Osteoporosis: Yet another Complication of Diabetes? (Part 2)

By Amy Campbell | November 24, 2008 5:34 pm

Last week, in "Osteoporosis: Yet Another Complication of Diabetes? (Part 1), " we started to look at osteoporosis. As a quick review, osteoporosis is a bone disease whereby you lose too much bone, make too little bone, or both. We also know that, while women are primarily impacted, men can get osteoporosis, too. Everyone needs to be aware of this disease and focus on ways to prevent it. This week we’ll look at diagnosis and medical treatment for osteoporosis.

By the way, the National Osteoporosis Foundation has, on its Web site, a one-page questionnaire that you can take to determine your risk for osteoporosis quickly: www.nof.org/prevention/Risk_Factor_Questionnaire.pdf[1]. When you have a moment, figure out what your risk is. Your health-care provider can also help you with this.


If you and your health-care provider determine that you’re at risk for osteoporosis, the next likely step is to get a bone mineral density (BMD) test. This test is really the only way to determine if you have osteoporosis or have low bone density.

Also known as dual energy X-ray absorptiometry (DEXA or DXA, for short), this test can reveal quite a bit of useful information. For example, besides confirming that a person has osteoporosis, it can determine whether a person’s bone density is decreasing, increasing or staying the same; it can pick up low bone density before a bone breaks; and it can even predict the chances of someone breaking a bone in the future. The DEXA test is noninvasive and you don’t even have to take your clothes off! It usually takes no more than 15 minutes to have this done.

Your health-care provider will let you know how often you need to have this test repeated (usually every one to two years), and ideally you should try to go to the same facility to have the test repeated. Your provider will also need to write a prescription for this test, and you should check with your health insurance plan about coverage before you have this done. Once you have the test, you’ll receive results, called a T-score. Here’s what the T-score means:

Basically, the lower the T-score, the lower the bone density.

Other tests used to gauge bone density include ultrasound, CT scan, and X-ray (to detect a broken bone), but the DEXA test is probably the most common.

Medical Treatment
As with diabetes, it’s never good news to find out that you have osteoporosis. However, also as with diabetes, there are more treatment options available today than there were not too many years ago. If your T-score confirms that you have osteoporosis, your health-care provider may use a tool called the absolute fracture risk which can help guide him into figuring out the best type of treatment for you. If medication is the chosen form of treatment, there are several options to choose from:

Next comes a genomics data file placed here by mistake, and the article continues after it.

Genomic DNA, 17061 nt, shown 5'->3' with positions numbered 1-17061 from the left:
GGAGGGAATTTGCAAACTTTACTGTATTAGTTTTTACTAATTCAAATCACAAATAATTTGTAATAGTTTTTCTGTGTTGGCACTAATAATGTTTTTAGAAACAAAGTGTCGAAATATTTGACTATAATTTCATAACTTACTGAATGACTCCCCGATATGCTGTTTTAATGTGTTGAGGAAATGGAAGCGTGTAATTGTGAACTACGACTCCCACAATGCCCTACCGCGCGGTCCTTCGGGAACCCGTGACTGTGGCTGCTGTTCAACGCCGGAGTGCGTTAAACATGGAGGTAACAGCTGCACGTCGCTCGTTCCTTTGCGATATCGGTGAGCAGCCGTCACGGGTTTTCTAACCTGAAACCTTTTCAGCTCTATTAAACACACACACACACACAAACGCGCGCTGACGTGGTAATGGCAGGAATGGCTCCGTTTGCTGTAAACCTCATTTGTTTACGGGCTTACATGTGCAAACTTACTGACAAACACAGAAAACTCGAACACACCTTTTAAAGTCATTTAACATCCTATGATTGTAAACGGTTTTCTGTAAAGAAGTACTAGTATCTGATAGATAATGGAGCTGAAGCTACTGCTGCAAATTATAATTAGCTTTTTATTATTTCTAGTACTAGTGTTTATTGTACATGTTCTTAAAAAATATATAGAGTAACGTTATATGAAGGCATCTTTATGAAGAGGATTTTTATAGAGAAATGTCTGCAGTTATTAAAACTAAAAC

Next week: The role of diet in osteoporosis, plus the diabetes link!

  1. www.nof.org/prevention/Risk_Factor_Questionnaire.pdf: http://www.nof.org/prevention/Risk_Factor_Questionnaire.pdf

Source URL: http://www.diabetesselfmanagement.com/blog/osteoporosis-yet-another-complication-of-diabetes-part-2/

Amy Campbell: Amy Campbell is the author of Staying Healthy with Diabetes: Nutrition and Meal Planning and a frequent contributor to Diabetes Self-Management and Diabetes & You. She has co-authored several books, including the The Joslin Guide to Diabetes and the American Diabetes Association’s 16 Myths of a “Diabetic Diet,” for which she received a Will Solimene Award of Excellence in Medical Communication and a National Health Information Award in 2000. Amy also developed menus for Fit Not Fat at Forty Plus and co-authored Eat Carbs, Lose Weight with fitness expert Denise Austin.

Amy earned a bachelor’s degree in nutrition from Simmons College and a master’s degree in nutrition education from Boston University. In addition to being a Registered Dietitian, she is a Certified Diabetes Educator and a member of the American Dietetic Association, the American Diabetes Association, and the American Association of Diabetes Educators. Amy was formerly a Diabetes and Nutrition Educator at Joslin Diabetes Center, where she was responsible for the development, implementation, and evaluation of disease management programs, including clinical guideline and educational material development, and the development, testing, and implementation of disease management applications. She is currently the Director of Clinical Education Content Development and Training at Good Measures. Amy has developed and conducted training sessions for various disease and case management programs and is a frequent presenter at disease management events.

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